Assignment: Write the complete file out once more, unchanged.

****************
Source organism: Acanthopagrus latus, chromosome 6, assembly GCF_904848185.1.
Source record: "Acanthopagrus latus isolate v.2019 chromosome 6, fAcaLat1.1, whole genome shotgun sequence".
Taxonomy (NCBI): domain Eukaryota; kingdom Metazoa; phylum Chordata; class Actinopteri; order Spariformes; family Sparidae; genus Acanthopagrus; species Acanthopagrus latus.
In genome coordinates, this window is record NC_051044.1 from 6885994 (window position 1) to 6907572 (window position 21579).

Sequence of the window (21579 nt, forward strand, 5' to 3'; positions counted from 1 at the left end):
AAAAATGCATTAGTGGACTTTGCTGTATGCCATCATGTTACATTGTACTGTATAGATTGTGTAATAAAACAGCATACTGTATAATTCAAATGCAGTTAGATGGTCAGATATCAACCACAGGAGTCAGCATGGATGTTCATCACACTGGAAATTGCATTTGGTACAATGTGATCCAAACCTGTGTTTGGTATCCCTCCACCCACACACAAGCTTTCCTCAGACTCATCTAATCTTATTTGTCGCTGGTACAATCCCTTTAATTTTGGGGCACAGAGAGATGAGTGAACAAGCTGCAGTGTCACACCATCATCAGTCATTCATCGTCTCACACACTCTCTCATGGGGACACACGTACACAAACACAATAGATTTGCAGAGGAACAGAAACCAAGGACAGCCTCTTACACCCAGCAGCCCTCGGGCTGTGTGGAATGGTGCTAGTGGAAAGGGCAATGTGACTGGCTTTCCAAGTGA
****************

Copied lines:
Source organism: Acanthopagrus latus, chromosome 6, assembly GCF_904848185.1.
Source record: "Acanthopagrus latus isolate v.2019 chromosome 6, fAcaLat1.1, whole genome shotgun sequence".
Taxonomy (NCBI): domain Eukaryota; kingdom Metazoa; phylum Chordata; class Actinopteri; order Spariformes; family Sparidae; genus Acanthopagrus; species Acanthopagrus latus.
In genome coordinates, this window is record NC_051044.1 from 6885994 (window position 1) to 6907572 (window position 21579).

Sequence of the window (21579 nt, forward strand, 5' to 3'; positions counted from 1 at the left end):
AAAAATGCATTAGTGGACTTTGCTGTATGCCATCATGTTACATTGTACTGTATAGATTGTGTAATAAAACAGCATACTGTATAATTCAAATGCAGTTAGATGGTCAGATATCAACCACAGGAGTCAGCATGGATGTTCATCACACTGGAAATTGCATTTGGTACAATGTGATCCAAACCTGTGTTTGGTATCCCTCCACCCACACACAAGCTTTCCTCAGACTCATCTAATCTTATTTGTCGCTGGTACAATCCCTTTAATTTTGGGGCACAGAGAGATGAGTGAACAAGCTGCAGTGTCACACCATCATCAGTCATTCATCGTCTCACACACTCTCTCATGGGGACACACGTACACAAACACAATAGATTTGCAGAGGAACAGAAACCAAGGACAGCCTCTTACACCCAGCAGCCCTCGGGCTGTGTGGAATGGTGCTAGTGGAAAGGGCAATGTGACTGGCTTTCCAAGTGA